But Gouldd found out you can’t fake the books to the FTC.

Two of the MLM guru’s disciples, Kale Flagg and Rich Von (previously known as Richard Vonalvensleben) cooked up there own scheme essentially copying the master. That effort was called Trek Alliance. And the FTC shut them down too.

So whatever happened to the master planner, or “scammer”?

It seems that it’s hard for MLM gurus like Bill Gouldd to move on to a normal life. More often they appear to prefer working a crowd, rather than really working.

So the aging Gouldd is back on the road again, this time with a new weekend seminar called “Peak Performance,” designed “exclusively” for a yet another venture called “Avant-garde Marketing Solutions.”

Bill will be holding forth tomorrow morning through Sunday evening at the Los Angeles International Airport Marriott Hotel, it’s all day and all Gouldd (10:00 AM till 6:00 PM).

And for those on the East Coast Bill is bound for Philadelphia.

Next weekend Gouldd is scheduled to perform his traveling show at the Loews Hotel on Market St. in the city known for “brotherly love.”

Oh brother!

It should be noted that Pennsylvania’s Attorney General once said that Gouldd’s “illegal business practices deceived consumers into spending thousands of dollars when it knew the vast majority of participants would never recover their money.”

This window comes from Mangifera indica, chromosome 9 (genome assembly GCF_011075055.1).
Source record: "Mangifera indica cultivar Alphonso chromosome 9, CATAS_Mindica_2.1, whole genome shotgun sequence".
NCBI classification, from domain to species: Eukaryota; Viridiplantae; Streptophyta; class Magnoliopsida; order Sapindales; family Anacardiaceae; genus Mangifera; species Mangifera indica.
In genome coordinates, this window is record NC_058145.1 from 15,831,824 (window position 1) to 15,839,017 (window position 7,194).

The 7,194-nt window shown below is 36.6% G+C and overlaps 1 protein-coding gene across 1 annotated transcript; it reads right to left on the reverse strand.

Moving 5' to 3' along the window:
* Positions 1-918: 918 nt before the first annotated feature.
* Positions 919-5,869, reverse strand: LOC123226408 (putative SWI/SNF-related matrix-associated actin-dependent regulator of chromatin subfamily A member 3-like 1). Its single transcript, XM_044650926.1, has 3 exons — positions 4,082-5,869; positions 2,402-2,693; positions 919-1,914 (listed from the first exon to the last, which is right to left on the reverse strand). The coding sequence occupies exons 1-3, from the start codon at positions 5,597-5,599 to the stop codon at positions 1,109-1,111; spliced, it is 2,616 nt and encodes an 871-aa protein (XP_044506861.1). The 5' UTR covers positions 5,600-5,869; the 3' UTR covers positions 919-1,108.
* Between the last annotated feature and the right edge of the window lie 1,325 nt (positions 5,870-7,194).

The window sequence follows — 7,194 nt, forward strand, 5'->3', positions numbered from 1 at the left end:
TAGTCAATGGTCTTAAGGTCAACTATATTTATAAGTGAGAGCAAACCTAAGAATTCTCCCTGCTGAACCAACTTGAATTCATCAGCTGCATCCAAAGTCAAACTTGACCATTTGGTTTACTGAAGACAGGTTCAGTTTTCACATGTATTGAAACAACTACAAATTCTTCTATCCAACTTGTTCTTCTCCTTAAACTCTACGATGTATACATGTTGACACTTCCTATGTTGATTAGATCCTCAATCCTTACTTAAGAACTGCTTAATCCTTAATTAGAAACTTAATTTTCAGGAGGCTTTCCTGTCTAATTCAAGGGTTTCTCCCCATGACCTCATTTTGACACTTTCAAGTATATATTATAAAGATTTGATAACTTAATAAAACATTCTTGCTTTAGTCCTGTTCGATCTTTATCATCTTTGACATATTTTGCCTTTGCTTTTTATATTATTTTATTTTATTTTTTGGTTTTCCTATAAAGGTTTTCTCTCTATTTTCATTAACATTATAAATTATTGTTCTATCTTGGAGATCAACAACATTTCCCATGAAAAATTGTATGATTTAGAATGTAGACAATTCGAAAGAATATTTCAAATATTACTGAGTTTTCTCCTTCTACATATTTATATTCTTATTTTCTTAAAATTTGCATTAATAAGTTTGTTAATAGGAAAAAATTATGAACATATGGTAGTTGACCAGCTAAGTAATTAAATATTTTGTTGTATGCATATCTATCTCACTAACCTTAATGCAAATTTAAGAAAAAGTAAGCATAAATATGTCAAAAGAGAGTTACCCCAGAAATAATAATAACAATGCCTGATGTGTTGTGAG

If you call the LAX Marriott there is still room at Bill’s seminar. According to the events manager at the hotel registration has been slow.

Can it be that Bill is past his “Peak Performance”?

But could the coming seminars still be an opportunity anyway?

That is, for Equinox victims to confront Bill Gouldd face-to-face.

Bill probably won’t appreciate this, though some of those attending his seminars might benefit from a few Equinox testimonials.

After all, there was a time when Gouldd encouraged Equinox participants to speak out at his meetings.

MLM schemes are so often little more than smoke and mirrors.

Applying basic business and marketing principles to an MLM proposition is an invaluable tool to discern its worth and/or risk. Such due diligence is also a means of avoiding the heartache, financial losses and humiliation that so many former Equinox distributors have endured.